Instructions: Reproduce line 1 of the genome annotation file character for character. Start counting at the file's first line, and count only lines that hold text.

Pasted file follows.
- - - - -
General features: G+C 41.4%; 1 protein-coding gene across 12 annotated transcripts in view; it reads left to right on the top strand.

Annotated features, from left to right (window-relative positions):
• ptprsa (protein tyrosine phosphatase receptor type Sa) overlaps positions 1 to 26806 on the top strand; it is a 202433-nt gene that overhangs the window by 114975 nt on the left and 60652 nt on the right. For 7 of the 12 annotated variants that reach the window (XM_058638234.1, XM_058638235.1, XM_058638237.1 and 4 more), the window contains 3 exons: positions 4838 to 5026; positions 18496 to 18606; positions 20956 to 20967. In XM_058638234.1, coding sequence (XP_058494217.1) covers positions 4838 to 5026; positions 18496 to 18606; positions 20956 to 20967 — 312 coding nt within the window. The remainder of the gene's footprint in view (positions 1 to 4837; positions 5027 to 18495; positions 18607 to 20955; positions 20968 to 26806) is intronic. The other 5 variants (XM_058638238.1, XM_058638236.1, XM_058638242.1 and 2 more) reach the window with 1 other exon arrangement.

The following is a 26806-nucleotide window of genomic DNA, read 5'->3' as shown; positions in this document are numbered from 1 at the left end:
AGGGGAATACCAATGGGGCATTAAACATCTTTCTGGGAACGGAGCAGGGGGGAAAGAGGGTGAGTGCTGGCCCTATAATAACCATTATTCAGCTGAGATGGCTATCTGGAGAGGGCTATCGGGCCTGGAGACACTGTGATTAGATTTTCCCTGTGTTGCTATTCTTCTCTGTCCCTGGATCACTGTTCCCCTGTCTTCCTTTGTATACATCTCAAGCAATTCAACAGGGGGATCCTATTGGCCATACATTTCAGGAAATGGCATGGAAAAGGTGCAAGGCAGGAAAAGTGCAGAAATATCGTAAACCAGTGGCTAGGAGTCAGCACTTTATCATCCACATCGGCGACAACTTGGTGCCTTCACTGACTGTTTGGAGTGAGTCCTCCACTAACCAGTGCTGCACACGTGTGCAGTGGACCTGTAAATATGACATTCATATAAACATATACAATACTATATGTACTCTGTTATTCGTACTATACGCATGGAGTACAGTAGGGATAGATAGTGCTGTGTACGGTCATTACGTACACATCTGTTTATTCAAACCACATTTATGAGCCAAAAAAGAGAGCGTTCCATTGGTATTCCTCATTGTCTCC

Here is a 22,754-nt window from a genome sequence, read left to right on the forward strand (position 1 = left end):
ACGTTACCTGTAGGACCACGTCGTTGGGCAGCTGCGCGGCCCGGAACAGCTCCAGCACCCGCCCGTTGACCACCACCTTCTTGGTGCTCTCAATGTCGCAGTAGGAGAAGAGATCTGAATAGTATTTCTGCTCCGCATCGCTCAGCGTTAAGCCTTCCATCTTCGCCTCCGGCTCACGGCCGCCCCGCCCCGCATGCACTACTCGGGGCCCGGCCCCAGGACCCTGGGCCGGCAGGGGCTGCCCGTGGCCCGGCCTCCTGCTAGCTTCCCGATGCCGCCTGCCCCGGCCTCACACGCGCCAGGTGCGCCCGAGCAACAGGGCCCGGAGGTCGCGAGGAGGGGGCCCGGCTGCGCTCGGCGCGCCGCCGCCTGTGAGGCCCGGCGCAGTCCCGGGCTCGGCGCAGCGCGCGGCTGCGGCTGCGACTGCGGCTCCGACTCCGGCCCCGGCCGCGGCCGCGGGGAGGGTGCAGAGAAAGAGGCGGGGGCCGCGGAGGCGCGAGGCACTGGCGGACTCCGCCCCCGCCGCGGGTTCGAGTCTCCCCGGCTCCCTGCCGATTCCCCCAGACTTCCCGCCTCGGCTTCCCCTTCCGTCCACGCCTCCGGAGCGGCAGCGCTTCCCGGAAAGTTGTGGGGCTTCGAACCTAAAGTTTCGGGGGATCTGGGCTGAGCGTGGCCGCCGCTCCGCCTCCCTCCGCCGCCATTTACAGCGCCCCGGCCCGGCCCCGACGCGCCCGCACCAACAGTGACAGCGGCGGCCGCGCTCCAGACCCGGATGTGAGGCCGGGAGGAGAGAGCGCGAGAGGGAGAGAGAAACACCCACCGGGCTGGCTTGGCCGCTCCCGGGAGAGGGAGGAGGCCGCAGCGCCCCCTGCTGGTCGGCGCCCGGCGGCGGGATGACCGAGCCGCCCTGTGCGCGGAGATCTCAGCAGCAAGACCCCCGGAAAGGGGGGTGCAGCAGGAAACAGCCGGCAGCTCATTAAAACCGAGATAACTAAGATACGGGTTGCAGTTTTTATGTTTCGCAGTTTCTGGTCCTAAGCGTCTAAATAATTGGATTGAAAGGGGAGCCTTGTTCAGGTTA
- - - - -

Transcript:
General features: G+C 41.4%; 1 protein-coding gene across 12 annotated transcripts in view; it reads left to right on the top strand.